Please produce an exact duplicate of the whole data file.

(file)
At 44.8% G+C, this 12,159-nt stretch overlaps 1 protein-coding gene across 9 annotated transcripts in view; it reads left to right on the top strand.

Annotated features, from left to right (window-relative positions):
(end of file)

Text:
At 44.8% G+C, this 12,159-nt stretch overlaps 1 protein-coding gene across 9 annotated transcripts in view; it reads left to right on the top strand.

Annotated features, from left to right (window-relative positions):